"The goal of raising money is not a proper rationale for reclassifying who falls on what side of the line," Johnson told The New York Times. "The laws are unclear in this area, and legitimate clarification is one thing. But if it's just a way to justify enforcing very unclear laws against employers who can have a legitimate disagreement with the Labor Department or IRS, then we're concerned."
Others see Obama's crackdown as a favor or payback to unions which helped put him in the Oval Office. Worker misclassification is an issue that organized labor has been vocal about. Dean Zerbe, national managing director of AlliantGroup, a tax advisory firm to small and mid-size businesses, told The Wall Street Journal online that Obama's proposal would bolster unions by broadening the number of employees who would be able to organize.
"Is it a legitimate issue? Yes, but it's not right to cudgel small businesses to please the union bosses," Zerbe said.
Businesses of course are required to follow existing employment laws, to ensure fair treatment and protection of workers, and to prevent a scofflaw company from having an unfair advantage over a law-abiding competitor. While the problem is complex, it's not hard to see both sides. Now that money is tight and jobs are disappearing every day, it might be tempting to try to slide under the radar of scrutiny in order to hang on until times get better. And because of the ailing economy, workers might be willing to cooperate with companies that are providing them an income even if the workers aren't getting everything the law requires.
On the other hand, government is facing unfathomable deficits and is trying to pull in revenue from every corner… like turning up the heat on businesses that are struggling to stay open by any means possible. Government needs the money, but it's conceivable that penalties plus the cost of compliance could cause more businesses to fold, which would mean more jobs lost and ultimately, income tax revenue to the government will decrease.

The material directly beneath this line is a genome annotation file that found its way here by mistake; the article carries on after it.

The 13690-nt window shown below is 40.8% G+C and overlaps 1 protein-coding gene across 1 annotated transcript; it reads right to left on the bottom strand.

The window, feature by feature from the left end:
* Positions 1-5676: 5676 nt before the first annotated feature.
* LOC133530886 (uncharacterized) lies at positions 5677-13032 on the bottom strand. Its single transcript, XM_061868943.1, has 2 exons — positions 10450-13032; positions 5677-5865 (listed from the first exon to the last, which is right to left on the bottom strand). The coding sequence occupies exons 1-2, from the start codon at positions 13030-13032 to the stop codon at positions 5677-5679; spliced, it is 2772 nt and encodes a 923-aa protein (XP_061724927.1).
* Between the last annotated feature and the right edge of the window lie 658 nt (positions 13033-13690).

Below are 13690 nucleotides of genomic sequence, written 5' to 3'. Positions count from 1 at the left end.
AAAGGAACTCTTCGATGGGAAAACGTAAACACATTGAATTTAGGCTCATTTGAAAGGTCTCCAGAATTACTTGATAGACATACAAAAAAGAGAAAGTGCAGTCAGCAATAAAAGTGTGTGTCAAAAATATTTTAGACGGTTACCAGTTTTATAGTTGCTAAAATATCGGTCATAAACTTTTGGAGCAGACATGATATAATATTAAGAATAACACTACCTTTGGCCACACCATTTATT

A less rational voice of opposition
Also weighing in against the government's historical treatment of independent contractors and self-employed individuals – among other things -- was Joe Stack. He's the tax protestor, who, just last week, expressed his frustration by flying his light plane into an Austin, Texas IRS building. In the 3,000 word manifesto he posted online before crashing his plane, Stack ranted about many issues he considered unfair, including a provision in 1986 tax reform law which, he said, unfairly targeted software engineers, like himself. That law excluded engineers and computer workers who were hired through third party recruiters, from certain business-friendly tax provisions. As a result, Stack and those in similar situations had to pay back payroll taxes if the tax agency determined they were really employees.
In his rant
he lashed out at Congress, saying, they "could only have been more blunt if they would have came [sic] out and directly declared me a criminal and non-citizen slave." He wrote that he spent countless hours, and $5,000 of his own money fighting to change the law.
In a more recent incident, Stack said that an IRS audit zinged him for failing to report $12,700 earned by his wife.
Decades of feeling like a victim of the tax system led him first to post his manifesto online. After that, he set his house on fire with his wife and daughter inside, and then ended his own misery by flying his plane into an IRS building, killing one person and injuring others. Read the full story in the related article below, "Deadly tax protest in Texas."